Casper, Natrona Leaders Approve Emergency Relief Resolutions
The Casper City Council and the Natrona County Commission approved similar resolutions at emergency meetings on Friday afternoon to declare a disaster after the severe storms and flooding that inundated the area on Thursday.
The City and the County needed the resolutions to begin collecting information about the seriousness of the damage to property and sending it to the state for possible disaster relief.
The meetings were called so hastily Friday afternoon that most council and commission members had to call in to cast their votes.
The City had to approve its resolution first, according to the process.
It stated the flooding damaged public and private property, disrupted utility service, and endangered the health and safety of residents.
It also stated public and private services were insufficient to alleviate the effects of the flooding.
Finally, the resolution resolved that "the mayor hereby declares disaster and a state of emergency on behalf of Casper, and is authorized and directed to execute the Resolution for and on behalf of Casper, Wyoming for the expenditure of emergency funds from all available sources, the invoking of mutual aid agreements, and the requisition assistance from the State of Wyoming."
The County's resolution, as read by Commission Chairman Steve Freel, contained much of the same language, but in the context of the County.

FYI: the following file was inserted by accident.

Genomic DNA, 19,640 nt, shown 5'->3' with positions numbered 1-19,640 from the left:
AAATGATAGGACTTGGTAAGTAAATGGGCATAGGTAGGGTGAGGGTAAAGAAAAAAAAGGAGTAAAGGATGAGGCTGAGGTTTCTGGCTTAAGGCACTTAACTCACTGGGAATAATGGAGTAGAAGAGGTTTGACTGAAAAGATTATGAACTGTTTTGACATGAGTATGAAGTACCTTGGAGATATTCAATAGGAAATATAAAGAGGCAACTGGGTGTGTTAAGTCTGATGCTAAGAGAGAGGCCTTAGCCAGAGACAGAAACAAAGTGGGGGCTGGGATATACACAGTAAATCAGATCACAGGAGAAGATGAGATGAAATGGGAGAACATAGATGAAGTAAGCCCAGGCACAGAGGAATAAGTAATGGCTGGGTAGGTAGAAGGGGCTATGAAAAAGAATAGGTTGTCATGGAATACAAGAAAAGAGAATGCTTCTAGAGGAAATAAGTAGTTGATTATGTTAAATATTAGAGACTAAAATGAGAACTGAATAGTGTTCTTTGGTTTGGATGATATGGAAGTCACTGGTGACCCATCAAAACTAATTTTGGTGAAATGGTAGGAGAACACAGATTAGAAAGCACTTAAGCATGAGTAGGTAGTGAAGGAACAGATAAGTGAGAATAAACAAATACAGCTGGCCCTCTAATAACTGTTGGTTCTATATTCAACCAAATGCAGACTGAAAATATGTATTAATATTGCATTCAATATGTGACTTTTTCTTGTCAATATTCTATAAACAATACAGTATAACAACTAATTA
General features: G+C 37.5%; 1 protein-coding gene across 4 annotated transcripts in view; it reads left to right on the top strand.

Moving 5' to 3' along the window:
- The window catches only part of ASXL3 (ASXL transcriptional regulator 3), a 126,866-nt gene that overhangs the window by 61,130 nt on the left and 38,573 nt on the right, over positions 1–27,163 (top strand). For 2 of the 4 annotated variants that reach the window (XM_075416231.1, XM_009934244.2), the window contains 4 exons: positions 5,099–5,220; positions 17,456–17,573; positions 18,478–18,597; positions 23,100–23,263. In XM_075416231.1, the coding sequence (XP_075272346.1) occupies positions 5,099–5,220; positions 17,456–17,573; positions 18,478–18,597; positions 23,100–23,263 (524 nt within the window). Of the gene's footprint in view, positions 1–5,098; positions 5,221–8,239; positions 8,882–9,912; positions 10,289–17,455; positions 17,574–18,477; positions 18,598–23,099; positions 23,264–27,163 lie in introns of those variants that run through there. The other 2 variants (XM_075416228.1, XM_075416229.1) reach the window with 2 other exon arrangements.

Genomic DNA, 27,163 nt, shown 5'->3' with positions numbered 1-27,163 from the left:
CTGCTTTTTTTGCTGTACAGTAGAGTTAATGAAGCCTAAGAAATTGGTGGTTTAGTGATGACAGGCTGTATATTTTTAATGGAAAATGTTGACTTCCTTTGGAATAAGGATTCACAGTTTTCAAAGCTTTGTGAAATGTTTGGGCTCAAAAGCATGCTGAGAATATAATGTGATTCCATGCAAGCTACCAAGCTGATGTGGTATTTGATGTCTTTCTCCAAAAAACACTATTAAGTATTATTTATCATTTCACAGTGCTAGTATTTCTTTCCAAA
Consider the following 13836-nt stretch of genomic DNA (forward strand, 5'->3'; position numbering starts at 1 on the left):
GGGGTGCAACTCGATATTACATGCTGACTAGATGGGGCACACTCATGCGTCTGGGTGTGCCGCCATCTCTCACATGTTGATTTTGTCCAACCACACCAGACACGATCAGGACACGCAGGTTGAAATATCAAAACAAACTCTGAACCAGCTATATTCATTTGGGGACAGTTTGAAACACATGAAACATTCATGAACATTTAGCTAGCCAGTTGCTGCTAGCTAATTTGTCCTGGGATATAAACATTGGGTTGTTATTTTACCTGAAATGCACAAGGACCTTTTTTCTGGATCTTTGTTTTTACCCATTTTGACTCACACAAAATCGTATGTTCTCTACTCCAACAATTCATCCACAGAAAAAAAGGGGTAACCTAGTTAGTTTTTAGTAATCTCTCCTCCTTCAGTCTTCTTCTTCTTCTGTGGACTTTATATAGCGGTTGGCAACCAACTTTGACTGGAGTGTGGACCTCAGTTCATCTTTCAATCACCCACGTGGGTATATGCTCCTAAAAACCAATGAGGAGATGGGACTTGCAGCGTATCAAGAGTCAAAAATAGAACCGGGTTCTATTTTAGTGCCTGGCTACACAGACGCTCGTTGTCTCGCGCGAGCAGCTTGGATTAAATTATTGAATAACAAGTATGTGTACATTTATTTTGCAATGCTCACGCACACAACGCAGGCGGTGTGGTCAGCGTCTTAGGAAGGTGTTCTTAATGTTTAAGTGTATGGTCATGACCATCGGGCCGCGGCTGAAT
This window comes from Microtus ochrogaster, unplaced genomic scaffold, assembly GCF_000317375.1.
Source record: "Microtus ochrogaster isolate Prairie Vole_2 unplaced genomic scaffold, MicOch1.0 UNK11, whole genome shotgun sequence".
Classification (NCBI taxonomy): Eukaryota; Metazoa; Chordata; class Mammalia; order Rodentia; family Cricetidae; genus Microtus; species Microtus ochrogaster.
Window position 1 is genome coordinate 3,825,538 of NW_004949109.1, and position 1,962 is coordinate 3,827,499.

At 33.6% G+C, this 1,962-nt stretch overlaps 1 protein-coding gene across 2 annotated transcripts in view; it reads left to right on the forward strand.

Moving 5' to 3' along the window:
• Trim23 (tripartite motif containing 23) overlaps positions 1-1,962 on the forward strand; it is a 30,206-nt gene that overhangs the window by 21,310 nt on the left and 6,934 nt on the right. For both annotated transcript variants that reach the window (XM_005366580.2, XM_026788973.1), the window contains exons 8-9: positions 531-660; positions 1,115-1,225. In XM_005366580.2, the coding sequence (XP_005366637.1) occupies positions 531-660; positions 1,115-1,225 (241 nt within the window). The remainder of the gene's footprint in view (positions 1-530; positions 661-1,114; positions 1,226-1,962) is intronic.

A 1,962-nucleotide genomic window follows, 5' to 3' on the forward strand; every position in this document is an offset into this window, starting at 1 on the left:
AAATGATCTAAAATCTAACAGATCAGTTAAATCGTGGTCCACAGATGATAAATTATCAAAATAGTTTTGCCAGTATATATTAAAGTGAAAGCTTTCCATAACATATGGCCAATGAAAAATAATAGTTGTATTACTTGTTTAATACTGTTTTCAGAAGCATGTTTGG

Casper City Manager Carter Napier said the resolutions need to show the City and the County are in sync when the time comes to apply for disaster relief from the state.
"This helps put things in motion," Napier said.
Mayor Bruce Knell said that the flooding comes on the heels of one of the worst winters in central Wyoming in many decades.
Flooding was so hard on the storm sewer system that water pressure blew manhole covers in some areas of the city, Knell added.
After the Commission meeting, Freel said the flooding appeared to be limited within city limits, adding he hasn't heard from anyone in the unincorporated areas of the county about the flooding affecting them.
But some of the damage in Casper was severe enough to lift a house off its foundation in the Fort Casper part of town.
The County already has issued a request for property owners who suffered damages to report them.
Freel said the county needs to show that at least $350,000 in damages to occur to file a request for relief from the state. "That house is half of that."
However, there's no guarantee that the state will provide any relief regardless of the amount of property damage that occurred, he said.
But without the resolution and property damage reports, nothing will happen, so the County needed to approve the resolution, Freel said.
"This is our way of taking that first step," he said.